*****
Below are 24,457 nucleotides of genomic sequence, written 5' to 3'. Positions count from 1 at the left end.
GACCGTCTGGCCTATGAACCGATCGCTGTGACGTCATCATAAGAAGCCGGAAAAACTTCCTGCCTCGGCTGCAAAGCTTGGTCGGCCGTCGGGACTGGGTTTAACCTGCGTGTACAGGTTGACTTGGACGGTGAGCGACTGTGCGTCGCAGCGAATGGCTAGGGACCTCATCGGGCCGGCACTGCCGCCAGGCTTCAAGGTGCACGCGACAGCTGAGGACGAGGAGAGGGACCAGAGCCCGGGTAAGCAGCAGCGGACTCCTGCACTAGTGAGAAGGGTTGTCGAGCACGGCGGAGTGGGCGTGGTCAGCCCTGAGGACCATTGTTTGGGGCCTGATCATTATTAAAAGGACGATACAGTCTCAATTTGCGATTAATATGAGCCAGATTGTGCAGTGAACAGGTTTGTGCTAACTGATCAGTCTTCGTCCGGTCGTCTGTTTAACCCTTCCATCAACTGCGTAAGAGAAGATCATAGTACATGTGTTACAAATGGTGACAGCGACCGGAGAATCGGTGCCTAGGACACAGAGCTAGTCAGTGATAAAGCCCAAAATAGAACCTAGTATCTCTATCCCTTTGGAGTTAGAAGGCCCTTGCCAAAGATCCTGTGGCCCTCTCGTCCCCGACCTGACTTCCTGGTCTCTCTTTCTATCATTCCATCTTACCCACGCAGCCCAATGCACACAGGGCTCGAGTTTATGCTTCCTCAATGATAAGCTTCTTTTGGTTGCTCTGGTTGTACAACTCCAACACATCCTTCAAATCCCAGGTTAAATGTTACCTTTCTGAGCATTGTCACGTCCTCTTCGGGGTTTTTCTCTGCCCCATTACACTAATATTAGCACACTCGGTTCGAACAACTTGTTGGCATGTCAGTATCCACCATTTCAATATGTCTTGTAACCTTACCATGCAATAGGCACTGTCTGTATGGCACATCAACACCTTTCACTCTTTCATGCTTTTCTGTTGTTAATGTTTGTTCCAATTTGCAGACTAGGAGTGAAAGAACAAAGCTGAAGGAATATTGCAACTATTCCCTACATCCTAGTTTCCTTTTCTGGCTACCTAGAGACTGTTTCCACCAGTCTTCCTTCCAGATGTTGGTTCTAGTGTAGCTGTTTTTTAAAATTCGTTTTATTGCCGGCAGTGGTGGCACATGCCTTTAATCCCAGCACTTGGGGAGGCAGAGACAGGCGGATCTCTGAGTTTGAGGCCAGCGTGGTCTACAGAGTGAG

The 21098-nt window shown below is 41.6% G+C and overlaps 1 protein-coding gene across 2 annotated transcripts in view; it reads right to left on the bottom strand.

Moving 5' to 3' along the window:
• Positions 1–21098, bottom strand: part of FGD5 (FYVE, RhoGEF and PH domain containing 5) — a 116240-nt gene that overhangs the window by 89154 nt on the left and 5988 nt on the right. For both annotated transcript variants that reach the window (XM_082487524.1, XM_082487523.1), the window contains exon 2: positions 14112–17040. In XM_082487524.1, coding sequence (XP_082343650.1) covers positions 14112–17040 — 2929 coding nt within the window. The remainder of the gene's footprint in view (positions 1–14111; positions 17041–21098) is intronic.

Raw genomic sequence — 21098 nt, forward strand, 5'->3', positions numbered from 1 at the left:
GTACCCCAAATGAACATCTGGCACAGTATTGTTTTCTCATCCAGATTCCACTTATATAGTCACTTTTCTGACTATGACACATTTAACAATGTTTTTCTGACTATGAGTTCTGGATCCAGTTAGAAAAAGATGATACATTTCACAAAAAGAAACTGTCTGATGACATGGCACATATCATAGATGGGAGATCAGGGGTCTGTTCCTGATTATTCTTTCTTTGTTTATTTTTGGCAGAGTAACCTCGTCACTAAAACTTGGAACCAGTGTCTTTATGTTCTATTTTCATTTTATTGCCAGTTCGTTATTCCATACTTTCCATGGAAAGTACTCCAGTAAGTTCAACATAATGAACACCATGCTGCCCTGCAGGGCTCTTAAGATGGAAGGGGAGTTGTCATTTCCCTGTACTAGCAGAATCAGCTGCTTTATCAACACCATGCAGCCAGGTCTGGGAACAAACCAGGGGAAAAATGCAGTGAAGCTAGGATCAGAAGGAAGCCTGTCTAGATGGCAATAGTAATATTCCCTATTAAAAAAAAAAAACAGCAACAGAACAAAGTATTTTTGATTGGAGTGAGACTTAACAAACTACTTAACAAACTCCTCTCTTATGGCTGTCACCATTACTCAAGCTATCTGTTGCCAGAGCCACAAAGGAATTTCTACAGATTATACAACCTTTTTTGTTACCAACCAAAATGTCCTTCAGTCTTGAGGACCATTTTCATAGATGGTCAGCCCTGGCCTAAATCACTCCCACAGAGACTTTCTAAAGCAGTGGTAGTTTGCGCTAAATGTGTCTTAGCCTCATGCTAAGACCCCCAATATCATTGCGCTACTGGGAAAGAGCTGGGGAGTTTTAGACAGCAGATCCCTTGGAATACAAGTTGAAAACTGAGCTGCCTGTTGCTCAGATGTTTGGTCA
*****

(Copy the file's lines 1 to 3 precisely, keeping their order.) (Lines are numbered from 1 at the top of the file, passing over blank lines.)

Below are 24,457 nucleotides of genomic sequence, written 5' to 3'. Positions count from 1 at the left end.
GACCGTCTGGCCTATGAACCGATCGCTGTGACGTCATCATAAGAAGCCGGAAAAACTTCCTGCCTCGGCTGCAAAGCTTGGTCGGCCGTCGGGACTGGGTTTAACCTGCGTGTACAGGTTGACTTGGACGGTGAGCGACTGTGCGTCGCAGCGAATGGCTAGGGACCTCATCGGGCCGGCACTGCCGCCAGGCTTCAAGGTGCACGCGACAGCTGAGGACGAGGAGAGGGACCAGAGCCCGGGTAAGCAGCAGCGGACTCCTGCACTAGTGAGAAGGGTTGTCGAGCACGGCGGAGTGGGCGTGGTCAGCCCTGAGGACCATTGTTTGGGGCCTGATCATTATTAAAAGGACGATACAGTCTCAATTTGCGATTAATATGAGCCAGATTGTGCAGTGAACAGGTTTGTGCTAACTGATCAGTCTTCGTCCGGTCGTCTGTTTAACCCTTCCATCAACTGCGTAAGAGAAGATCATAGTACATGTGTTACAAATGGTGACAGCGACCGGAGAATCGGTGCCTAGGACACAGAGCTAGTCAGTGATAAAGCCCAAAATAGAACCTAGTATCTCTATCCCTTTGGAGTTAGAAGGCCCTTGCCAAAGATCCTGTGGCCCTCTCGTCCCCGACCTGACTTCCTGGTCTCTCTTTCTATCATTCCATCTTACCCACGCAGCCCAATGCACACAGGGCTCGAGTTTATGCTTCCTCAATGATAAGCTTCTTTTGGTTGCTCTGGTTGTACAACTCCAACACATCCTTCAAATCCCAGGTTAAATGTTACCTTTCTGAGCATTGTCACGTCCTCTTCGGGGTTTTTCTCTGCCCCATTACACTAATATTAGCACACTCGGTTCGAACAACTTGTTGGCATGTCAGTATCCACCATTTCAATATGTCTTGTAACCTTACCATGCAATAGGCACTGTCTGTATGGCACATCAACACCTTTCACTCTTTCATGCTTTTCTGTTGTTAATGTTTGTTCCAATTTGCAGACTAGGAGTGAAAGAACAAAGCTGAAGGAATATTGCAACTATTCCCTACATCCTAGTTTCCTTTTCTGGCTACCTAGAGACTGTTTCCACCAGTCTTCCTTCCAGATGTTGGTTCTAGTGTAGCTGTTTTTTAAAATTCGTTTTATTGCCGGCAGTGGTGGCACATGCCTTTAATCCCAGCACTTGGGGAGGCAGAGACAGGCGGATCTCTGAGTTTGAGGCCAGCGTGGTCTACAGAGTGAG

The 21098-nt window shown below is 41.6% G+C and overlaps 1 protein-coding gene across 2 annotated transcripts in view; it reads right to left on the bottom strand.